Last Updated:April 16 @ 10:11 pm

New Jersey's bag control

By Angela Delli Santi

New Jersey Legislature

TRENTON, N.J. (AP) - A bill that takes an incentive-based approach to reducing the use of throw-away plastic and paper bags advanced in the New Jersey Legislature on Monday.

The measure approved by the Senate Environmental Committee requires retailers to give customers a 5-cent rebate for each reusable shopping bag they use and charge them 5 cents for each single-use bag they take. A similar law adopted Washington, D.C. nearly three years ago reduced the number ofplastic bags ending up in the nearby Anacostia River by 60 percent and caused three-quarters of residents to cut their use of disposable bags, according to a follow-up survey.

"By charging a nominal 5-cent fee for each paper and plastic bag, customers become incentivized to either forego a bag or bring a reusable bag rather than pay the 5-cent fee," said Keith Anderson, interim director of the district's Department of the Environment, who came to Trenton to testify about the bill.

Anderson said D.C.'s 2009 bag law requires 4,300 food and liquor stores to charge customers 5 cents per disposable plastic or paper bag, generating $2.1 million a year for river cleanup. Merchants keep up to 2 cents if they offer an environmentally friendly alternative. Random inspections are conducted by secret shoppers, he said, and violators can be reported via a tip line. Warnings are issued for first offenses but fines for continued noncompliance can reach $500. Most businesses are not troubled by the law, he said, because it's enabled them to order fewer bags, thereby reducing their bottom lines.

Sen. Bob Smith of Piscataway, who chairs the environmental panel and is sponsoring the bill, said New Jersey could look forward to $28 million in revenue from the law, which could be dedicated to helping regenerate Barnegat Bay. The bay, which has deteriorated because of overdevelopment and storm water runoff, was battered further by Hurricane Sandy.

Several other countries including China have banned plastic bags or instituted fees for single-use bags. In the United States, nearly 100 communities or cities have passed laws limiting throw-away bag use, led by San Francisco, which passed a disposable bag ban in 2007.

Zach McCue of Clean Ocean Action, a coalition of more than 130 environmental organizations in New Jersey and New York, said the manufacture of thin-film plastic bags consumes millions of trees and barrels of oil, takes up space in landfills for a long time and is harmful to marine life, especially birds and sea turtles that ingest the bags, or pieces of bags, or get entangled in them.

But a representative of the American Progressive Bag Alliance, a Washington, D.C.-based group of bag manufacturers, said the ban amounts to a tax on businesses and would hurt some of the 30,000 who work in American bag-making factories.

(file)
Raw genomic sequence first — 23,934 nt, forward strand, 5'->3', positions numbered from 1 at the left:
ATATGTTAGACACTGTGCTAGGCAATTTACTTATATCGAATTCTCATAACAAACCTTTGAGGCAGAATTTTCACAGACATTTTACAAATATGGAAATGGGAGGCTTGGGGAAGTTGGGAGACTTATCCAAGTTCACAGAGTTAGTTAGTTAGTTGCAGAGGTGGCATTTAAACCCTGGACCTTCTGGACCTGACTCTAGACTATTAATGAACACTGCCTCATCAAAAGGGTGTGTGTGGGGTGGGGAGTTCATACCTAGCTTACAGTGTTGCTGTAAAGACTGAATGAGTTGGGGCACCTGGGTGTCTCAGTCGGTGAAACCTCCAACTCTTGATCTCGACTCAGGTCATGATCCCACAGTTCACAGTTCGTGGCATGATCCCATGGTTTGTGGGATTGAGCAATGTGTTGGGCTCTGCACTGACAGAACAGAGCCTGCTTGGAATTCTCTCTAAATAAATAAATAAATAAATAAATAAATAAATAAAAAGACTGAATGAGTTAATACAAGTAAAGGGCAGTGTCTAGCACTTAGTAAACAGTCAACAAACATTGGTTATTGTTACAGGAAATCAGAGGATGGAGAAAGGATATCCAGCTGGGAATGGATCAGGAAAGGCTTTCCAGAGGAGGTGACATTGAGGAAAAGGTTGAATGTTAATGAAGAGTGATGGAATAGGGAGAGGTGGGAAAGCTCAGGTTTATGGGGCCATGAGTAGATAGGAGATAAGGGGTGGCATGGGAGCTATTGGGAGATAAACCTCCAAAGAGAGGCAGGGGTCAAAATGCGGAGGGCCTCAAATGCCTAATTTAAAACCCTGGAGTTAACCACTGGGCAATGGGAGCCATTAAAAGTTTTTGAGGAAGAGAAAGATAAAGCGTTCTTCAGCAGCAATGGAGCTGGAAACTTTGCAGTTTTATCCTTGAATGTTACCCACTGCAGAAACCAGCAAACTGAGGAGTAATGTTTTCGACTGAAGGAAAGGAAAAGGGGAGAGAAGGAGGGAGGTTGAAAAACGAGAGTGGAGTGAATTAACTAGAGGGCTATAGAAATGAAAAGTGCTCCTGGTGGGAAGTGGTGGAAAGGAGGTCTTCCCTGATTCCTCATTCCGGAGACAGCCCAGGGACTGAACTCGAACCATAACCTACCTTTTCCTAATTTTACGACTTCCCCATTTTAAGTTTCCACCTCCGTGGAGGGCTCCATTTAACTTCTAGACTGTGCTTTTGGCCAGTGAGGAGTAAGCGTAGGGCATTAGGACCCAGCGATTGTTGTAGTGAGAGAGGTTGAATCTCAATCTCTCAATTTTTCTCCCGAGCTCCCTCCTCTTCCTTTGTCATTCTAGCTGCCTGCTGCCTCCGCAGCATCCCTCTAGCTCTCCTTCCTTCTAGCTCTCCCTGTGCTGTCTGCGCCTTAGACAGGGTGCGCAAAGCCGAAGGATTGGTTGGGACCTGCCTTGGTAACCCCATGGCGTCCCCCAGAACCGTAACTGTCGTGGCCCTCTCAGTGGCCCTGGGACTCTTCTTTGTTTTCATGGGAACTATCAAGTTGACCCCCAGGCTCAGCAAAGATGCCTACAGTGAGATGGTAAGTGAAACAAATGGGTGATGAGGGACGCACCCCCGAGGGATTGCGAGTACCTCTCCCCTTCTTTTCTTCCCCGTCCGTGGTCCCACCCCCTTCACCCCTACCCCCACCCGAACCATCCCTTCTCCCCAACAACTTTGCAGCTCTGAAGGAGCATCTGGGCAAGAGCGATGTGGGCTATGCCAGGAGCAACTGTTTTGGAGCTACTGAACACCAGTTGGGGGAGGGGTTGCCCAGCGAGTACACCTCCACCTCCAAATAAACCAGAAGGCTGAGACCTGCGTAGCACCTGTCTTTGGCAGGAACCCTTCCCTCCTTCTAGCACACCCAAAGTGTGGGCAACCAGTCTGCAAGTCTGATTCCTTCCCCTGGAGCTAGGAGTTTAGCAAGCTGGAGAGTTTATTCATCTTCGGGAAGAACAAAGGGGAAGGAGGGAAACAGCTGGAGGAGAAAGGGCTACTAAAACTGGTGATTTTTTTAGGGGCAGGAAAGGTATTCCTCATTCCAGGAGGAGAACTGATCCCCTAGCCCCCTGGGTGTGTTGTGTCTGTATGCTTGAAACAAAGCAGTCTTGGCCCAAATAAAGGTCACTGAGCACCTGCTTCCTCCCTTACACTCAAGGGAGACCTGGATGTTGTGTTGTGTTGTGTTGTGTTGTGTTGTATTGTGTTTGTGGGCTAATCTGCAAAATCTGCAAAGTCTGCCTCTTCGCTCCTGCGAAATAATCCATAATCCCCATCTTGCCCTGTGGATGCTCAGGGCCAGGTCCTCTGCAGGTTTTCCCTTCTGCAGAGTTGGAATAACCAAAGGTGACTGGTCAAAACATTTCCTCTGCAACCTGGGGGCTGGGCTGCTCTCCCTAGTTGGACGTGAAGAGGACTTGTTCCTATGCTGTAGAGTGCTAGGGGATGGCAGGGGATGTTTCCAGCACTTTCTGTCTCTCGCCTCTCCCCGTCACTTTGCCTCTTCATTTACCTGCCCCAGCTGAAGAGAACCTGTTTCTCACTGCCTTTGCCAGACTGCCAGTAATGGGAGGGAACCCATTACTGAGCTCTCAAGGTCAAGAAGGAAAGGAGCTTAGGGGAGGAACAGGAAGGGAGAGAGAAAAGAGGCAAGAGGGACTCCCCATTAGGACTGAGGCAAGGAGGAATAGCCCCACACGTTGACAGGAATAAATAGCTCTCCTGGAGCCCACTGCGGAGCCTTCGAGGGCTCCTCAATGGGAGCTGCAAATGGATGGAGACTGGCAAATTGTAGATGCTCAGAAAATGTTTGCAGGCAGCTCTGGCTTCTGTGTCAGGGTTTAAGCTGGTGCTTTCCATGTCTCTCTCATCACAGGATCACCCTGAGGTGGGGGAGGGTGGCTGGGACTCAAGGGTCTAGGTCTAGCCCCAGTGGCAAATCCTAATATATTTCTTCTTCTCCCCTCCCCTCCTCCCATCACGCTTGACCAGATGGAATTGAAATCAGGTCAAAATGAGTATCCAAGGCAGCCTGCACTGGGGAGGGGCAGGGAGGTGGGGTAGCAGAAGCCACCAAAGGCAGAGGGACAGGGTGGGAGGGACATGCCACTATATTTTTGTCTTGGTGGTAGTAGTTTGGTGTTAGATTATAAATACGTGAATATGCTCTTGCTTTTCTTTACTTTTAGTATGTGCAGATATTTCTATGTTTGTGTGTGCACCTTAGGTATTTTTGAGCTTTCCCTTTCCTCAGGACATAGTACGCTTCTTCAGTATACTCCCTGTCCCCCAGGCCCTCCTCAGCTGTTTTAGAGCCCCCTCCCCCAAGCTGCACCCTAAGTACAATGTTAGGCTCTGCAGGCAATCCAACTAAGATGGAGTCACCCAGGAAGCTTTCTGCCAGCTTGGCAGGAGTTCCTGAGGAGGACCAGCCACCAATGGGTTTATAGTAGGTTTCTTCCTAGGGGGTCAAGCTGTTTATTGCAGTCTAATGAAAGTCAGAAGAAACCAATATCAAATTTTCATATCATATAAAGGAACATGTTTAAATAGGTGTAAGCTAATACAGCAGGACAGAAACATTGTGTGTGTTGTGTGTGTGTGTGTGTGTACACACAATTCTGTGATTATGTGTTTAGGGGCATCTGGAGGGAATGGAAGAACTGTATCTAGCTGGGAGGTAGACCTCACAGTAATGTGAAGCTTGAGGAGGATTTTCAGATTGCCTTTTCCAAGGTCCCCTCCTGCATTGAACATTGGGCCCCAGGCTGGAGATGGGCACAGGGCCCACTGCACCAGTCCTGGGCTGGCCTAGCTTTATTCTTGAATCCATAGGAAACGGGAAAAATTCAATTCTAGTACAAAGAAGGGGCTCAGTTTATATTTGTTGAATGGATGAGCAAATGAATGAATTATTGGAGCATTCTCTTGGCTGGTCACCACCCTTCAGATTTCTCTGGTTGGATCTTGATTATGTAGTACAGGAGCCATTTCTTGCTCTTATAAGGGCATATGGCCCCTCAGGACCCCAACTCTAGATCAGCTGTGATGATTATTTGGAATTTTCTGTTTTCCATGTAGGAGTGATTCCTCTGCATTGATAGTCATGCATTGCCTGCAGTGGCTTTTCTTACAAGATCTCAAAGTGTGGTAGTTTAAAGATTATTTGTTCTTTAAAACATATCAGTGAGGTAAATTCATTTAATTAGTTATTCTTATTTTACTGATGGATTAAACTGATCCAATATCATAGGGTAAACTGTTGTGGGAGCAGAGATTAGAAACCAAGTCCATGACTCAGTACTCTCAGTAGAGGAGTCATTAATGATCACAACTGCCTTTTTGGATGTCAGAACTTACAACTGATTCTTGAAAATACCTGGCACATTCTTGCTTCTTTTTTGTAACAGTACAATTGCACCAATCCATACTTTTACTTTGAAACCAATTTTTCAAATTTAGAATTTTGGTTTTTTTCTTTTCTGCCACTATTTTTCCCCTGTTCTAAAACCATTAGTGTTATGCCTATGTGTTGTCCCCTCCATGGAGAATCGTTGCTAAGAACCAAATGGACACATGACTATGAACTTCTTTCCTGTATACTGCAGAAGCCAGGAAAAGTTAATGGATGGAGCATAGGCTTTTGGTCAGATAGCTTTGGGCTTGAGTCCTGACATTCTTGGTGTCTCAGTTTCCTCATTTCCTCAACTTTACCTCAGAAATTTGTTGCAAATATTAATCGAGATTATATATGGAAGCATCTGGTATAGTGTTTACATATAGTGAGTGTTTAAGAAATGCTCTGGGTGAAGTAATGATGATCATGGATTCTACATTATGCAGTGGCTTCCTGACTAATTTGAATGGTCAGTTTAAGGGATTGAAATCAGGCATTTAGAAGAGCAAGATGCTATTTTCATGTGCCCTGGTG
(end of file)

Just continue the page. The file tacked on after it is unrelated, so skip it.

He said bag laws have not been shown to reduce the amount of plastic bags recovered from waterways.

The bill was amended before the hearing to reduce the charge from 15 cents per non-biodegradable bag and remove a provision that would have required large retailers to reduce the number of plastic and paper bags they distribute by 75 percent.

The bill was approved by the Senate Environmental Committee in a 4-0 vote with one abstention. Three Democrats and one Republican voted for it. Republican Sen. Jennifer Beck of Red Bank abstained.

This was its first legislative hearing. A similar bill stalled in the prior legislative session.

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11 Comments

  1. clarkentComment by clarkent
    December 18, 2012 @ 2:50 pm

    There is a website called “Ban The Bag”. It supports keeping plastic bags and explains why and how many jobs it supports in recycling. Recycling is the way to go if a bigger push is made, because banning or charging for them is not the answer.Check the above site out.

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    • stopspendingComment by stopspending
      December 18, 2012 @ 8:23 pm

      I am extremely fiscally conservative but worry about the environment. I do not want to leave an environmental disaster or a financial disaster for the next generation.
      I lived in another country that banned disposable bags and I learned, along with everyone else, to just bring my own bags – usually reusable. No big deal and it helps with waste and the environment. Those that say the answer is “recycling” are really out of touch. Reusing always beats recycling in everything we do.
      BTW, I drive a Prius and my family owns two.

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  2. thomasjeffersonComment by thomasjefferson
    December 18, 2012 @ 4:04 pm